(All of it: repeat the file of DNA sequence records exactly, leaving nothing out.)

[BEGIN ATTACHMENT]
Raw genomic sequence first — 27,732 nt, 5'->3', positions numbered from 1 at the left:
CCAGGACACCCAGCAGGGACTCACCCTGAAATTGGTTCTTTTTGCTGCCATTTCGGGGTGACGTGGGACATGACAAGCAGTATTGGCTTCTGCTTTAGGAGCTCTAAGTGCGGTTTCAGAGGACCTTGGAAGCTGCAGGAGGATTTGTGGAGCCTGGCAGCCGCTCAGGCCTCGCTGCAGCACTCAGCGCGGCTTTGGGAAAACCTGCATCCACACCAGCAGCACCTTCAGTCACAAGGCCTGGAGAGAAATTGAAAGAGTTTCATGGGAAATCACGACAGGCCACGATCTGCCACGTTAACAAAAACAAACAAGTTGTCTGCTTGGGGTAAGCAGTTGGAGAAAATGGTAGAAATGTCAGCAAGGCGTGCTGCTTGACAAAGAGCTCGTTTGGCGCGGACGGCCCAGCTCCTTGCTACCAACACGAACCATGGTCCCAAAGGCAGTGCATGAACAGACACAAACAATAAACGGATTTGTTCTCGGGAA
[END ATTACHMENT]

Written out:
Raw genomic sequence first — 27,732 nt, 5'->3', positions numbered from 1 at the left:
CCAGGACACCCAGCAGGGACTCACCCTGAAATTGGTTCTTTTTGCTGCCATTTCGGGGTGACGTGGGACATGACAAGCAGTATTGGCTTCTGCTTTAGGAGCTCTAAGTGCGGTTTCAGAGGACCTTGGAAGCTGCAGGAGGATTTGTGGAGCCTGGCAGCCGCTCAGGCCTCGCTGCAGCACTCAGCGCGGCTTTGGGAAAACCTGCATCCACACCAGCAGCACCTTCAGTCACAAGGCCTGGAGAGAAATTGAAAGAGTTTCATGGGAAATCACGACAGGCCACGATCTGCCACGTTAACAAAAACAAACAAGTTGTCTGCTTGGGGTAAGCAGTTGGAGAAAATGGTAGAAATGTCAGCAAGGCGTGCTGCTTGACAAAGAGCTCGTTTGGCGCGGACGGCCCAGCTCCTTGCTACCAACACGAACCATGGTCCCAAAGGCAGTGCATGAACAGACACAAACAATAAACGGATTTGTTCTCGGGAA